Euro Zone vs Deflation MonsterMay 22, 2016
“I think my mask of sanity is about to slip.”
Patrick Bateman (Christian Bale), American Psycho (2000)
Sell in May and go away – one of many legendary expressions connected to the world of trading. It’s not always the case but this year, it seems that Euro is following the pattern. In 2015 a decline in EURUSD exchange started on the 18th of May and lasted almost until the end of the month. This year things are a bit different as the common currency started losing ground against the dollar right in the beginning of the month and is now, more or less, 450 pips lower, measured from the recent high. The big question is of course, how much lower it will go and how long this weakness will last. Unfortunately, I cannot answer those questions for you but I can try to put things into some kind of perspective.
First and foremost we should focus on the recent inflation data which confirmed that the Euro area (and actually the entire European Union) is back in deflation. The annual EZ CPI came in at -0.2 percent, basically in line with what the market was expecting, and while Mr. Draghi also mentioned that in the coming months, inflation will be on the negative side, it is quite clear that the ECB will not tolerate this situation for very long. It is true that Mr. Draghi said couple of press conferences ago that the rates have reached their lower bound and that the QE is working well, hinting that there will be no changes in the monetary policy in the near future, it is still very much possible that they may act again because it is their job is to ensure price stability in the Euro area.
Of course, unconventional monetary policy as such, has its limits but we may be far away from the point where the CB’s must raise their hands and admit failure. It’s no secret that many economists have expressed their fears that the policy makers are running out of ammo because the QE hasn’t worked as expected, even when it’s combined with negative rates. While there is definitely a significant amount of truth to those claims, I’d say the day when for example the European Central Bank says that they have nothing left to give, is very far away.
“Helicopter money” is perhaps one of the best known, relatively new ideas about how to create artificial wealth in an environment where inflation does not exist. This week the mentioned subject was brought up again and this time by the head of the Riksbank (Swedish central bank) but I do believe that we have at least one more, intermediate level to pass before we can realistically start considering the concept of the so called helicopter money.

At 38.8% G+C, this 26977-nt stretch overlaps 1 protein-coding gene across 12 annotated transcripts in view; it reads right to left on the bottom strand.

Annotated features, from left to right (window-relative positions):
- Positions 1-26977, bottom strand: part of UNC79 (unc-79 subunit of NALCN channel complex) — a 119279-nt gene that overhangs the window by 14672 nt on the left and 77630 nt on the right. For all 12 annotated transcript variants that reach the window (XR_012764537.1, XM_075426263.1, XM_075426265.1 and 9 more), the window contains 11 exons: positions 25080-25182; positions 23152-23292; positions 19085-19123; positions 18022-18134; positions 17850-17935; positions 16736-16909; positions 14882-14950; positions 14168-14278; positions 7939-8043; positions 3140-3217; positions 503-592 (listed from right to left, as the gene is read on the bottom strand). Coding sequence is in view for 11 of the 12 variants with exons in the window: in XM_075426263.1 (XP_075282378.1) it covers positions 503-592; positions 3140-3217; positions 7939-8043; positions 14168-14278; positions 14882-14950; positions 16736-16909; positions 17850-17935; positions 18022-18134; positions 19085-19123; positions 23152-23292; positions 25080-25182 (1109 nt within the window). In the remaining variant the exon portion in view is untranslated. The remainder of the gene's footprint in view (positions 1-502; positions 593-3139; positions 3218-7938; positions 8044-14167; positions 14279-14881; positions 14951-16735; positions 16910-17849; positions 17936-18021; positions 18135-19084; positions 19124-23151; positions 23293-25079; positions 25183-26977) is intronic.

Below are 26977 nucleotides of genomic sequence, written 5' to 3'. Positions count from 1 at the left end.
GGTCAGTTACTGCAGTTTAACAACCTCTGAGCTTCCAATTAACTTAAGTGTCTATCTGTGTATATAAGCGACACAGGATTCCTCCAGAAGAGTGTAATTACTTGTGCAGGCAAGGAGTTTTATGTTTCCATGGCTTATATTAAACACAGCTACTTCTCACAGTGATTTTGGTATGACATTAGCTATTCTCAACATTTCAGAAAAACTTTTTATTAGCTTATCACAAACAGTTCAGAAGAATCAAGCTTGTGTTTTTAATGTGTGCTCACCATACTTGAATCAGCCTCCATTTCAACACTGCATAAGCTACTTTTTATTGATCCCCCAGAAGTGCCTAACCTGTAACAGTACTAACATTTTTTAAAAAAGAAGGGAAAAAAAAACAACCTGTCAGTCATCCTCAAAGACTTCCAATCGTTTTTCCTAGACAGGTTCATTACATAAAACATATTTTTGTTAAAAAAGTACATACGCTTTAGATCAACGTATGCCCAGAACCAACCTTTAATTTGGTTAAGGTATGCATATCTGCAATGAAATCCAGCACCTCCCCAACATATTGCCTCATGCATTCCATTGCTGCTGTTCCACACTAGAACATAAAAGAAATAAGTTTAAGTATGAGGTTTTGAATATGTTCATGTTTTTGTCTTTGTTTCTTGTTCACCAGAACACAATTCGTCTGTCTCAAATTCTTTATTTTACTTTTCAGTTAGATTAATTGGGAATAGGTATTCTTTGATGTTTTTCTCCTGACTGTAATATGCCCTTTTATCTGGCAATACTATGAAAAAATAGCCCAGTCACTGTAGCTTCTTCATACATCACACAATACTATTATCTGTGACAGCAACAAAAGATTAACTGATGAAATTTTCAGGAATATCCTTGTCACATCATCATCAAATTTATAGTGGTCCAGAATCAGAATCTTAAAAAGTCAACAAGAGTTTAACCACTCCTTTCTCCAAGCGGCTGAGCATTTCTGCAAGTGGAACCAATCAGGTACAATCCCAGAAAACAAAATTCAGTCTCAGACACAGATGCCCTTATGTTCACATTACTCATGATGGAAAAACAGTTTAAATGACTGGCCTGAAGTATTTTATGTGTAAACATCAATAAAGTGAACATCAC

One of the possibilities to create inflation out of nowhere is through loans to general public with negative rates, meaning that if you borrow €150 thousand to buy an apartment, then you pay back less than that amount. Let’s be honest, two or three percent interest rate on a 25 year loan is quite a lot but if someone (the ECB in this case) would compensate that amount to the banks so they could give out loans with zero or even negative rates, then borrowing should become a lot more attractive than it is today. Clearly, there are going to be side effects as well such as a sharp rise in real estate prices but isn’t that what they want – higher prices which eventually will lead to higher inflation. It’s hard to predict if something like that could ever happen in the euro zone on a large scale but in my humble opinion, negative rates on typical loans sounds a bit better than the concept of helicopter money.
Now, coming back to the euro exchange rate, one doesn’t have to be a rocket scientist to figure out that everything described above, will have a negative impact on euro. While home loans with negative interest rates and helicopter money aren’t a reality these days, then the focus should shift on to the next ECB press conference. Due to the recent drop in inflation I do believe that Mr. Draghi may surprise the markets with some pessimistic forecasts that could hurt the euro exchange rate quite a lot. On the other hand, it is relatively unlikely that the ECB would change its monetary policy in the beginning of June but it’s quite possible that they may give very direct hints that they are ready to act again if the inflation outlook should worsen.
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